Borat and racism

November 20, 2006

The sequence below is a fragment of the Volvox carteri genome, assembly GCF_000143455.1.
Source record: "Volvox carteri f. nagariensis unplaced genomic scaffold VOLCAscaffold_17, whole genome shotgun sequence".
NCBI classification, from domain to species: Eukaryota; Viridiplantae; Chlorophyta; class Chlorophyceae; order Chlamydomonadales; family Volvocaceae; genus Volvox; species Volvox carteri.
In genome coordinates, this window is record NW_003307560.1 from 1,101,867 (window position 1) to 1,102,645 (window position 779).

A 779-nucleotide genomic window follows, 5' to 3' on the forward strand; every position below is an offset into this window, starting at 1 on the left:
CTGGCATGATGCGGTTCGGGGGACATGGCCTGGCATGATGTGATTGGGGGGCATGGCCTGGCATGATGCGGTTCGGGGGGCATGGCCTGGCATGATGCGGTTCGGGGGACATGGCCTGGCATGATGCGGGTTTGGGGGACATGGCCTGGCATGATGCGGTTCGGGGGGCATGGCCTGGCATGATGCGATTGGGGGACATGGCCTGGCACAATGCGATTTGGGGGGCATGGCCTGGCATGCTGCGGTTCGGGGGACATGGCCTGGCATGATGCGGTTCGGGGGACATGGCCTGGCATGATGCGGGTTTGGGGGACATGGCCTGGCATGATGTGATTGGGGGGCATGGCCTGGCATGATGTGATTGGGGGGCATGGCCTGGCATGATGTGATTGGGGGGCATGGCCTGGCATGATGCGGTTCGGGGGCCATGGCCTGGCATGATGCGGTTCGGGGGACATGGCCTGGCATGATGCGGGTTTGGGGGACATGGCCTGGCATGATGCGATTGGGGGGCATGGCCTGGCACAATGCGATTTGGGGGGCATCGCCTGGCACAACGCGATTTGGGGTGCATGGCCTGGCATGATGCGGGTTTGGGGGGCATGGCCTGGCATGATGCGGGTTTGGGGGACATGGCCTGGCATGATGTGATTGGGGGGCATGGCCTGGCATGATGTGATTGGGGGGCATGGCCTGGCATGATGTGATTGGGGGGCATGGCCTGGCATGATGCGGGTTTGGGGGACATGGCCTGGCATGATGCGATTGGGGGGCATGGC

Ron Rosenbaum, writing about the Borat movie, discusses the implications of anti-Semitism in the movie. Borat easily gets a few Americans to spew virulently anti-Semitic bile. Rosenbaum seems ambivalent about what this means: are some Americans anti-Semitic, or do they just go along when someone brings it up? He’s not sure, “but it gave me a deeper understanding of the kind of suspicious feeling expressed by black (and some white) writers who have argued that just because racial discrimination is outlawed by statute doesn’t mean racism is no longer a factor to be considered and the playing field of life is all evened out.” I have a problem with this quote because the expectations are unrealistically high. Most people are subtly discriminated against, whether you’re fat, short, old, dumb, poor, or ugly. Even beautiful women complain that people assume they are dumb gold-diggers (boo hoo!). The goal can’t be that we’re all happy shiny people holding hands; that’s impossible. The goal should be that racism is no worse than any other form of discrimination. More precisely, all forms of discrimination should be reduced to being merely a social nuisance that doesn’t stand in the way of important life goals: education, jobs, housing, services, justice, etc. But if someone doesn’t like you for whatever reason, that’s their problem.

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